Once Nehru and Patel both died the post was dissolved, because it was unconstitutional, but it was again revived with Indira and Morarji Desai. The same conflict: Indira was Jawaharlal’s daughter, and Morarji Desai was almost a politically adopted son of Sardar Vallabhbhai Patel. He was his disciple in politics, the chief disciple.
Morarji became aware later on, that it was my suggestion to Indira to throw him out. And I had suggested it just by the way. I was talking for almost an hour to her. She listened, and in the end said only, “Whatever you are saying is right and should be done, but you don’t know my situation: my cabinet is not mine, my deputy prime minister is not mine. There is so much conflict and continual fighting in the cabinet; he is trying to throw me out by hook or by crook any way, and to become the prime minister.
“If I say the things that you are saying, everybody will be with him; nobody is going to be with me, because the things that you are suggesting are so much against the Indian mind, the Indian tradition, the Indian way of thinking, that nobody is going to support me. If you want, I can propose it before the cabinet, but the next day you will hear that Indira is no longer prime minister.”
Then just by the way, I said, “Then why don’t you throw out Morarji Desai first, because he is the man who will manipulate all others. All those others are pygmies. They don’t have any national character; they are all provincial people. In certain states, in Bengal or in Andhra or in Maharashtra they are important, but a provincial person cannot fight with you, he has no grounds.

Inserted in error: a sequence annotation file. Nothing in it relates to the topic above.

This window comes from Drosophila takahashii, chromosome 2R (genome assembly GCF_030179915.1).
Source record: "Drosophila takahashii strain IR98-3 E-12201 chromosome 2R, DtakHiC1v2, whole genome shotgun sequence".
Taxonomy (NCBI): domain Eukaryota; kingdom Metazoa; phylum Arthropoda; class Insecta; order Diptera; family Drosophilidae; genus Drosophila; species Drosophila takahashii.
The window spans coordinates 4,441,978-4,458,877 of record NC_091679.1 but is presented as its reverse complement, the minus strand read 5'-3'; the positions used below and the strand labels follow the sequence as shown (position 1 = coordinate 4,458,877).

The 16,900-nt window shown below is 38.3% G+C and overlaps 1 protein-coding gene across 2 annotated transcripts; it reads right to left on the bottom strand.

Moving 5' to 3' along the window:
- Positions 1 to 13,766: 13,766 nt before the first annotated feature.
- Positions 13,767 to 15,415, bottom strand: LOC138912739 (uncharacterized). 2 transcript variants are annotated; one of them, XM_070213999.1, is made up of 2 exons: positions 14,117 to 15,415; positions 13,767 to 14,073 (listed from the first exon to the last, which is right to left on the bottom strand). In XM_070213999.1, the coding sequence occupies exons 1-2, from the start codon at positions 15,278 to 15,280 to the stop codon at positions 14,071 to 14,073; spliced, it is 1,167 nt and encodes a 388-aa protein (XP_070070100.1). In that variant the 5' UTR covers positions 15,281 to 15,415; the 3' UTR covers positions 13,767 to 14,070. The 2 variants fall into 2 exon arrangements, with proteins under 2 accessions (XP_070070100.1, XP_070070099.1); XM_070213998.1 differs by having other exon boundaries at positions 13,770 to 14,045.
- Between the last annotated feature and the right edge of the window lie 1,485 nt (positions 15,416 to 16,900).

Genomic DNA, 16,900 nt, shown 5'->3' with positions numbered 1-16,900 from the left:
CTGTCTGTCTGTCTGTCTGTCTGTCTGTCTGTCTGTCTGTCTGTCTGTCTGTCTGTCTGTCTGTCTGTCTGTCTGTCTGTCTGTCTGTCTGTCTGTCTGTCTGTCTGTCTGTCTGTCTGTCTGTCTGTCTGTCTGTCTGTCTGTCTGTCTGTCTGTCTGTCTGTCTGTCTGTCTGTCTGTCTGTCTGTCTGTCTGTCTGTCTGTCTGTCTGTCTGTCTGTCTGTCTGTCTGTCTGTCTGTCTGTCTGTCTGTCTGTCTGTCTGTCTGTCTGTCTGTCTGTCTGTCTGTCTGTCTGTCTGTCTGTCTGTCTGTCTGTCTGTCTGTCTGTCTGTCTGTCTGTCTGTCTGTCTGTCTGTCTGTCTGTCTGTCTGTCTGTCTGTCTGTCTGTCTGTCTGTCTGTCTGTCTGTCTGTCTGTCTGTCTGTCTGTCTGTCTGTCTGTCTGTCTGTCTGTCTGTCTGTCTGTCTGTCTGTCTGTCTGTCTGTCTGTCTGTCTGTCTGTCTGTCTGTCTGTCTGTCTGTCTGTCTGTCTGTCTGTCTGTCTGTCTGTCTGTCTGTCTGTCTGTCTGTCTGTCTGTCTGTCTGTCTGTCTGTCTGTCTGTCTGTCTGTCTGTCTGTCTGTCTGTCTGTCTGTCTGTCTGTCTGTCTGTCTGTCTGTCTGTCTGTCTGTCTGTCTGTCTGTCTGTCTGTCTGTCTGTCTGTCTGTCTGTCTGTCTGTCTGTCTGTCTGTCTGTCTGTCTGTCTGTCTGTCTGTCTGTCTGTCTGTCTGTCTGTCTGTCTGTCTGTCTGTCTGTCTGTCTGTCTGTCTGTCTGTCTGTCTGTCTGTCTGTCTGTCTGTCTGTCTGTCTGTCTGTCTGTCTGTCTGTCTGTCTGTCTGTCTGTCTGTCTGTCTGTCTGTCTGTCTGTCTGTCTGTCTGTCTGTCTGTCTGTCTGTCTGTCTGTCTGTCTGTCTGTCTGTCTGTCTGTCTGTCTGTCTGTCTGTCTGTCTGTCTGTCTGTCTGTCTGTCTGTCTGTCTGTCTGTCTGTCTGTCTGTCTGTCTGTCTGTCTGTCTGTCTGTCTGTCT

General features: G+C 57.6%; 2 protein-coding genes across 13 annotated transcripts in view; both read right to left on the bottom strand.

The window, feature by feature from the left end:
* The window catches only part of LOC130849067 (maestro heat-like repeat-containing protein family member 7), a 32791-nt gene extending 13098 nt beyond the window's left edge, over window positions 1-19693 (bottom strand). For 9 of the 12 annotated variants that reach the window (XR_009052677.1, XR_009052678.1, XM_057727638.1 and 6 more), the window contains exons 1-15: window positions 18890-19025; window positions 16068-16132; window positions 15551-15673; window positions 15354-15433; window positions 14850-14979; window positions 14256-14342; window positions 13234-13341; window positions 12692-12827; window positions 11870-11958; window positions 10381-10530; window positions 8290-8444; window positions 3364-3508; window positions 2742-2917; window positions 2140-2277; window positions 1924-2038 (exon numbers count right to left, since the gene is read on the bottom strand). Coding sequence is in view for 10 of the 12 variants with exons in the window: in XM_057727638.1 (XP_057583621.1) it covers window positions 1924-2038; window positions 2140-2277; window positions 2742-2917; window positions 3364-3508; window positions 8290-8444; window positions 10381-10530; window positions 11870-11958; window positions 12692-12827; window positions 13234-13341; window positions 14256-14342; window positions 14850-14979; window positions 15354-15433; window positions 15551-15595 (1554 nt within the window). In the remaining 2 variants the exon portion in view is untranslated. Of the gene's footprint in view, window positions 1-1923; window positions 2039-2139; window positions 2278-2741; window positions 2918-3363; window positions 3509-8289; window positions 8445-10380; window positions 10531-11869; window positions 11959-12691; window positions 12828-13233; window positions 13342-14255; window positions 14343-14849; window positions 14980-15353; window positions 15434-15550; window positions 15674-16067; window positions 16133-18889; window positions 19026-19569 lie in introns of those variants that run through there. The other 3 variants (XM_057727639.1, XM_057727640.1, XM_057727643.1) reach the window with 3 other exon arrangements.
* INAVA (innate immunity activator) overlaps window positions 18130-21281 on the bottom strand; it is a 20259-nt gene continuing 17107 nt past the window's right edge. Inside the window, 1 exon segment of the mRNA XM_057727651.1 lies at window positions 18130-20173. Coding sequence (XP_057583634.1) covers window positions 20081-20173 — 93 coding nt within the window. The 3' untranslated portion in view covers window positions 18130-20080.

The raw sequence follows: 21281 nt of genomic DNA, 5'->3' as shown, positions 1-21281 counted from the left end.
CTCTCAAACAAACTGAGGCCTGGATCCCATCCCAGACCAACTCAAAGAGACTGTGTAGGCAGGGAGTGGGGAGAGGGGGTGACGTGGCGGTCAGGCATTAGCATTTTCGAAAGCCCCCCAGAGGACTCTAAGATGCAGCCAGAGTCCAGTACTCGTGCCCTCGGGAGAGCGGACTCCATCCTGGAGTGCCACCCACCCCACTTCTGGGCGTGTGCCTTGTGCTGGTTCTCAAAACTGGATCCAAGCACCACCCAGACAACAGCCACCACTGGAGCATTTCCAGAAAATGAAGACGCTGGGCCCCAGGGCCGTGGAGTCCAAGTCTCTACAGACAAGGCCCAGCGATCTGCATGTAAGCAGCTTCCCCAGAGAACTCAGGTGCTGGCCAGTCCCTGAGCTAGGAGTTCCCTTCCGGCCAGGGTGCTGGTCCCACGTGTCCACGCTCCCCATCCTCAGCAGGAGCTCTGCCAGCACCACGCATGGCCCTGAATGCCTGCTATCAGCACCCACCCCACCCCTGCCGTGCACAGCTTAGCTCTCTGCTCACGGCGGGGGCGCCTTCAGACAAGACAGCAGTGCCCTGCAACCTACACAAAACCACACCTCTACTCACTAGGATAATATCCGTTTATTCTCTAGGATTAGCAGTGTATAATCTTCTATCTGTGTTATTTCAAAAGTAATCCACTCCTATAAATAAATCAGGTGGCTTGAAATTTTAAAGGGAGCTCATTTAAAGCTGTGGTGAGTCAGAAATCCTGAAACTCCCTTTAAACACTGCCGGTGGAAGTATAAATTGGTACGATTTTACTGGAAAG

“Only one man can manipulate all those pygmies, and that is Morarji Desai, so first finish him. And they will all be with you if you finish him – because of him none of them can become the second man. So create the situation that this man is blocking everybody’s way; throw him out, and nobody is going to support him.”
And exactly that happened: within eight days Morarji Desai was thrown out, and nobody supported him. They were all happy because now they were all equal; nobody was of national importance except Indira. So once Indira had gone, died, or something happened, then those pygmies were bound to have the power; otherwise they could not have it. So Morarji’s removal was almost half the journey finished; now Indira was the only problem.
Morarji was not aware of it, but later on he became aware. Indira’s secretary, who was listening from the other room, told him. But before the secretary told him, Morarji Desai had asked me to help him. He said that he had been thrown out and it was unfair, unjust; without being given any reason, any cause, he had just been told to resign.
And he said, “The strangest thing is that just eight days before there was no question of any change, there was no conflict between me and her. And another strange thing is: I had always thought that the other people would support me against Indira. When I was thrown out, not a single cabinet minister was against it. They rejoiced! They had a party, a celebration.” He said to me, “I need help.”
I said, “You have asked the wrong person. I would be the last person in the world to help you. If you were drowning in a river, and I was going along the side, and you shouted, ‘Help! Help! I am drowning.’ I would say, ‘Do it quietly. Don’t disturb my morning walk.’”
He said, “What! Are you joking?”
I said, “I am not. With politicians I never joke; I am very serious.”